AuthorLynch, Eric S.

TABLE OF CONTENTS INTRODUCTION 1980 I. A SHORT HISTORY OF AFRICAN AMERICAN DISENFRANCHISEMENT AND THE VOTING RIGHTS ACT OF 1965 1984 A. African American Suffrage in the Reconstruction Era. 1985 B. The Civil Rights Movement and the VRA 1988 C. The VRA's Enactment and Authority 1991 II. AMERICAN ELECTION SYSTEMS AND THE 2016 ELECTION. 1994 A. Security Breach in the 2016 Election 1995 B. Modern Election Systems and Cybersecurity 2000 Vulnerabilities III. How CONGRESS CAN FORCE STATES TO UPDATE ELECTION 2004 CYBERSECURITY SYSTEMS AND STANDARDS A. Analogizing the VRA with Election Cybersecurity 2005 B. Challenges to the Analogy 2011 1. Shelby County and the VRA's Coverage Formula. 2011 2. Malfeasance Versus Nonfeasance: Intent's Role 2013 Within the Analogy CONCLUSION 2014 INTRODUCTION

In October 2016, the Department of Homeland Security (DHS) revealed that various state-based election systems were breached prior to Election Day. (1) In a postelection audit, seventeen United States intelligence agencies agreed that Russian hackers perpetrated the breach. (2) Later, a leaked National Security Agency (NSA) document demonstrated that the Russian government also directed a spear-phishing (3) attack against a third-party American voting machine company. (4) Ultimately, a DHS official testified that twenty-one states' election systems were targeted prior to the 2016 election, (5) but independent reporting suggests that the breach extended to a total of thirty-nine states. (6)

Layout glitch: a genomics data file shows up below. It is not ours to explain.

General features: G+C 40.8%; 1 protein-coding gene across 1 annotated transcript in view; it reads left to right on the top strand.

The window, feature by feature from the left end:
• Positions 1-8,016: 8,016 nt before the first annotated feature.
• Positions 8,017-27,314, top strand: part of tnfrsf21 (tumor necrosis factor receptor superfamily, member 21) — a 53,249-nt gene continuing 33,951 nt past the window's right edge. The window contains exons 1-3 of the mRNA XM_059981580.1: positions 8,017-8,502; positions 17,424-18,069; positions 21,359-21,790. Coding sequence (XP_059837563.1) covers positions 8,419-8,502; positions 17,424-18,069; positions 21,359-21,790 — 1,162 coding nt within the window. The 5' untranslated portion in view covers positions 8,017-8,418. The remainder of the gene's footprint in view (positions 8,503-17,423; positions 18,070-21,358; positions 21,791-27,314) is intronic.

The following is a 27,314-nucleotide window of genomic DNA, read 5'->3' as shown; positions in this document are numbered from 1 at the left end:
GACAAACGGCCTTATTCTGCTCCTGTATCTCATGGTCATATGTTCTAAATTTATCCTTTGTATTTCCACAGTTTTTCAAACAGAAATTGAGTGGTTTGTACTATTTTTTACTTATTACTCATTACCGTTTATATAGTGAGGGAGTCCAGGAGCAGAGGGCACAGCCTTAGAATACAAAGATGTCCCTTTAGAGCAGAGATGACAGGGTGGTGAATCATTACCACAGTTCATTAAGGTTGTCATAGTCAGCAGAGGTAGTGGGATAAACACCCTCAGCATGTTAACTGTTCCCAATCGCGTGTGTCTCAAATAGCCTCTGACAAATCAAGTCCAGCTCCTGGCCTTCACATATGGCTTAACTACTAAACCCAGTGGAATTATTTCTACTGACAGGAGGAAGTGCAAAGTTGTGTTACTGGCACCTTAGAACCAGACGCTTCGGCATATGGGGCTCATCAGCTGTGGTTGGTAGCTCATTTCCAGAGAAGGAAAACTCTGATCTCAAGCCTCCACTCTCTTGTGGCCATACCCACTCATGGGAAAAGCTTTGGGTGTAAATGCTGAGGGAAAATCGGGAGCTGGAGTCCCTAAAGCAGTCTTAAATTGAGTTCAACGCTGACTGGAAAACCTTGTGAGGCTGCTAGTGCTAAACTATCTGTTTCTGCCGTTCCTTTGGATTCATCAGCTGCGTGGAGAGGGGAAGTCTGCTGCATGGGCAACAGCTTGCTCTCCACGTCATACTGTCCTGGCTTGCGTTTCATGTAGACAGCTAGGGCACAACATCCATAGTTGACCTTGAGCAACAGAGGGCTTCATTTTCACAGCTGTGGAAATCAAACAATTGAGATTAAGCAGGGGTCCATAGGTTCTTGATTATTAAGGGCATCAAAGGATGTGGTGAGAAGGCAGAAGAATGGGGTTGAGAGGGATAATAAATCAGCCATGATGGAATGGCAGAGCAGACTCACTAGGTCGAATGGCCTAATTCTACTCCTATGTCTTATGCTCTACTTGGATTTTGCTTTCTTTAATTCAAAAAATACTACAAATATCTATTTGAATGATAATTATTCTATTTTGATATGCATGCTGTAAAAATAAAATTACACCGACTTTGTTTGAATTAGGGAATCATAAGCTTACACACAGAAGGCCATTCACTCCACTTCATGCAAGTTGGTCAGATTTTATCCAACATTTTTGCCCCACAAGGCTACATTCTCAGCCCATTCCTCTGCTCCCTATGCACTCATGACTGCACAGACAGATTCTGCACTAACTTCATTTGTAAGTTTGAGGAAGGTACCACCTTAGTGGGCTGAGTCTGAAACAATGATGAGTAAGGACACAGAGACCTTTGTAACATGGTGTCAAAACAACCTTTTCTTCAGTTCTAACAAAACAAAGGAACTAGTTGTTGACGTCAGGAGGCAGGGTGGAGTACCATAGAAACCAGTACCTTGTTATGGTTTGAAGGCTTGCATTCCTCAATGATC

In July 2017, one in four American voters said they would consider not voting in upcoming elections due to cybersecurity concerns. (7) In response, various legislators and interest groups presented ideas and plans to fix gaps in election cybersecurity. (8) But these reforms were offered well after many election administration and cybersecurity experts had already expected America's aging election systems to fail. (9)

Although many agree that America's election cybersecurity needs an overhaul, (10) there is disagreement as to how far Congress may go to require these changes. The United States Constitution delegates much of Congress's authority in this area to the states through the Elections Clause: "The Times, Places and Manner of holding Elections for Senators and Representatives, shall be prescribed in each State by the Legislature thereof; but the Congress may at any time by Law make or alter such Regulations, except as to the Places of chusing Senators." (11)

This Note recognizes that the Elections Clause grants Congress the authority to regulate states' election procedures, (12) and therefore it does not question Congress's power to regulate states' cybersecurity procedures in elections. Rather, this Note explores the boundary of Congress's authority; specifically, whether Congress can enact legislation that permits federal oversight onto specific states and not others.